splint my-programme.c my-library.c
    and get as little warnings as possible. As far as I can see
    I have 2 options:
    1) Continue to write splint my-programme.c my-library.c
    and accept that I will get warnings when my-programme.c
    duplicates the typedef's from my-library.c
    2) Create linkable object files for my libraries and only
    link with those.

    Is there another option that I'm missing ?

    Spiros Bousbouras
     
    , Jul 30, 2006
    #3
  4. jacob navia Guest

    a écrit :
    > jacob navia wrote:
    >
    >
    >> a écrit :
    >>
    >>>I have two identical files , u1.c and u2.c which only contain
    >>>the line
    >>>typedef int Q ;
    >>>When I issue "splint u1.c u2.c" I get
    >>>
    >>>u2.c:1:13: Datatype Q defined more than once
    >>> A function or variable is redefined. One of the declarations should
    >>>use
    >>> extern. (Use -redef to inhibit warning)
    >>> u1.c:1:13: Previous definition of Q
    >>>
    >>>Finished checking --- 1 code warning
    >>>
    >>>Is this warning justified ? I thought that typedef's have file scope.
    >>>
    >>>Spiros Bousbouras
    >>>

    >>
    >>typedef's have compilation unit scope, OK. BUT
    >>splint flags this as an error very probably because
    >>TWO definitions of the same type are a disaster
    >>waiting to happen...
    >>
    >>It is very difficult to remember which is which
    >>if they are different, and it is a bad practice.

    >
    >
    > How should I write it to avoid the warning ? Following splint's
    > advice I tried
    > typedef extern int Q ;
    > in the file u2.c splint is ok with that but lint gives
    >
    > (1) error: only one storage class allowed
    > lint: errors in u2.c; no output created
    > lint: pass2 not run - errors in u2.c
    >
    > The motto "you can't please everyone" seems to be
    > true for code checking utilities too !
    >
    > Let me explain how I first encountered the problem.
    > I was writing a function in its own file ; let's call
    > it foo.c The file included a typedef. Then I wrote
    > a short testing programme , test.c The test programme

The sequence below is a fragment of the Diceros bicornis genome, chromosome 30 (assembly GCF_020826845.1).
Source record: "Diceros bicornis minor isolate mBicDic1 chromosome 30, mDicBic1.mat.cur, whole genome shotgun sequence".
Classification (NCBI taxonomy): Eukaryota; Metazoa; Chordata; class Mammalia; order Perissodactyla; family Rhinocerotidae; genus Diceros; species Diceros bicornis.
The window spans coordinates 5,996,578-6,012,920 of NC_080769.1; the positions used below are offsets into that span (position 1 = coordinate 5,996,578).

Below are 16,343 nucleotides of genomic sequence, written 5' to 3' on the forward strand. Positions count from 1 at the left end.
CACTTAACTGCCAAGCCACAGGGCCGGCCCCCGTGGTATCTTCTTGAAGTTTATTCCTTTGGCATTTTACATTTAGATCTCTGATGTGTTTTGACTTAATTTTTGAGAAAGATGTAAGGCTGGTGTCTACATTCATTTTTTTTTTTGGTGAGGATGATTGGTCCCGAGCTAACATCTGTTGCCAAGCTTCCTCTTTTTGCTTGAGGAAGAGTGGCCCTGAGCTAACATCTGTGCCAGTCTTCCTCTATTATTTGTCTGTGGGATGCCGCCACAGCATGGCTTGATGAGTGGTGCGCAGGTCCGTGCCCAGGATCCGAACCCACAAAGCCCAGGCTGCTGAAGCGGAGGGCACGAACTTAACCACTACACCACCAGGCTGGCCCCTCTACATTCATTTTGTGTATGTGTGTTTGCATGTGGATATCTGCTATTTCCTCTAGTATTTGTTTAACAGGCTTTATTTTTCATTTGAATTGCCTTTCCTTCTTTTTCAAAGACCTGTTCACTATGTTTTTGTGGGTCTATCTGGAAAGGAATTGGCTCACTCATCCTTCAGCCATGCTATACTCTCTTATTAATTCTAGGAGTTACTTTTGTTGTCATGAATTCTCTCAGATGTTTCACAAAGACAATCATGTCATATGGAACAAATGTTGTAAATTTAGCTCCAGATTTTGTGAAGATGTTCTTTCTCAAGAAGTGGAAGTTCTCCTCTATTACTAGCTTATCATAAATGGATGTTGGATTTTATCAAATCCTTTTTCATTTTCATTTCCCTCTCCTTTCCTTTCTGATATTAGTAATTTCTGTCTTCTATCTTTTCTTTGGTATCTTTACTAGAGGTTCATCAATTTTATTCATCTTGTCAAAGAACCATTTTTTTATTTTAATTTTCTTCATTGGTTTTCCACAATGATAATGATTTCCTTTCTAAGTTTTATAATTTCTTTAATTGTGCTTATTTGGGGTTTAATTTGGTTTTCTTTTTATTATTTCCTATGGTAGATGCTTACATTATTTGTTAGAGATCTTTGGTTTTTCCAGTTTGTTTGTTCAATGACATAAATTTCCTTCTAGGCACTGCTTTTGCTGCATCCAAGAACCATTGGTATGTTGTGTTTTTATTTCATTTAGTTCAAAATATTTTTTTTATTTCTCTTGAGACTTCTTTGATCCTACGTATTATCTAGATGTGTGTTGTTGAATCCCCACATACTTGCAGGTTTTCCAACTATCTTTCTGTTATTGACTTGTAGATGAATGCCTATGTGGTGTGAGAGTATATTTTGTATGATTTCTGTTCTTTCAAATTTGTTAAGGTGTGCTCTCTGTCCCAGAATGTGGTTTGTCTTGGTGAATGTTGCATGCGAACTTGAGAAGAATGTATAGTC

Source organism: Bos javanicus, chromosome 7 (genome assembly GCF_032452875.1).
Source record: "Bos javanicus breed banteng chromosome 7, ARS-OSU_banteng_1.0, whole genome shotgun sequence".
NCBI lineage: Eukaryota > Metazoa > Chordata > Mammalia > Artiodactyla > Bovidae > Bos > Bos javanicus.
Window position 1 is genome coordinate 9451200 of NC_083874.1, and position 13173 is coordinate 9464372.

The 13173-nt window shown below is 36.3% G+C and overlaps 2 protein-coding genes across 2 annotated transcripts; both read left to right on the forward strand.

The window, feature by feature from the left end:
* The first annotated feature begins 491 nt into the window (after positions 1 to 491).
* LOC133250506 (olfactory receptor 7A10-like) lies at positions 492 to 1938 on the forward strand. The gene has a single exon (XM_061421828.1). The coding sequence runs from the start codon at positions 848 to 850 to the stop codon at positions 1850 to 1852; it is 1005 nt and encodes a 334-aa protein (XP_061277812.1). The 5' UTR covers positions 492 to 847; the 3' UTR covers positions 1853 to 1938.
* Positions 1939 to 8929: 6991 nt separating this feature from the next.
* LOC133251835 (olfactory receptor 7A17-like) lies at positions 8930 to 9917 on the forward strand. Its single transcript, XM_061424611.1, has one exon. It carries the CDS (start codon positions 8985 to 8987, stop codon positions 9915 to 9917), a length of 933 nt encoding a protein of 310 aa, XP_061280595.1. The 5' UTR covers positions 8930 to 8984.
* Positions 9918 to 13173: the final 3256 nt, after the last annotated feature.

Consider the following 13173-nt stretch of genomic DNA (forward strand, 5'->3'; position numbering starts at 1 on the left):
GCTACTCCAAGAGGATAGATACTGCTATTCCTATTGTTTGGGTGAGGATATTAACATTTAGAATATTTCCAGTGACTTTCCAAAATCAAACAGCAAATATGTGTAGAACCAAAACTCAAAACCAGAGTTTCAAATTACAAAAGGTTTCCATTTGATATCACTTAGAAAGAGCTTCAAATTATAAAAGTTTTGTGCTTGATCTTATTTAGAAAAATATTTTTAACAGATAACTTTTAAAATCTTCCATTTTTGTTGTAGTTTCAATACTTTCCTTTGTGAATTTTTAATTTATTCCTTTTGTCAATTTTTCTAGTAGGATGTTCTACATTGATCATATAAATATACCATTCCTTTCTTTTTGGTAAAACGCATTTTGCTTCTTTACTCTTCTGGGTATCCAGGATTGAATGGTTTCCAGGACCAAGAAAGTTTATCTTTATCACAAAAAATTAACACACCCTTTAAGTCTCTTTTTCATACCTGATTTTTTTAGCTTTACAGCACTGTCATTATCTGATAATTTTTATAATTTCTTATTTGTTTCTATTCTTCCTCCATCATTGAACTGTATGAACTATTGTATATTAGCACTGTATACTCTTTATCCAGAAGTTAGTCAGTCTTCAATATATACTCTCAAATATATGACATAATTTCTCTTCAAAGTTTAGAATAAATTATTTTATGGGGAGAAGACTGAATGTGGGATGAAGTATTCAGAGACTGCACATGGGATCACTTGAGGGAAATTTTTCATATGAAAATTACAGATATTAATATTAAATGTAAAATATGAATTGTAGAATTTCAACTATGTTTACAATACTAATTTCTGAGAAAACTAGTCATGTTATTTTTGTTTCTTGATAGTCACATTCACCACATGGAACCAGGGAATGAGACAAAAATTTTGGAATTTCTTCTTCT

> needed of course the same datatype so I put an identical
    > typedef inside test.c It compiles fine but as an extra
    > precaution I also put it through splint and that's when
    > I got the warning about the same datatype being defined
    > more than once.
    >
    > This function will be part of my own library and I plan
    > to use it with more than one programmes. The headers of
    > standard library functions do not contain "extern" next
    > to typedef and one does not get any warnings. I take it
    > that this happens because one only links with the libraries
    > rather than compiling them with one's own programme. But
    > with my own libraries I tend to go for the simpler option
    > and just write
    > cc my-programme.c my-library.c
    > rather than create a linkable object file from my-library.c
    > Off the top of my head I don't even know how to do that.
    > So if I compile with
    > cc my-programme.c my-library.c
    > I also want to write
    > splint my-programme.c my-library.c
    > and get as little warnings as possible. As far as I can see
    > I have 2 options:
    > 1) Continue to write splint my-programme.c my-library.c
    > and accept that I will get warnings when my-programme.c
    > duplicates the typedef's from my-library.c
    > 2) Create linkable object files for my libraries and only
    > link with those.
    >
    > Is there another option that I'm missing ?
    >
    > Spiros Bousbouras
    >


    Normally you put your typedefs in a common header file like
    u2.h

    Then, both files
    #include "u2.h"

    and you have the same effect, with only ONE definition.

    jacob
     
    jacob navia, Jul 30, 2006
    #4
  5. Guest

    jacob navia wrote:

    > Normally you put your typedefs in a common header file like
    > u2.h
    >
    > Then, both files
    > #include "u2.h"
    >
    > and you have the same effect, with only ONE definition.
    >
    > jacob


    But then the typedef will appear in both files and I will have
    two (identical) definitions. I'm using identical definitions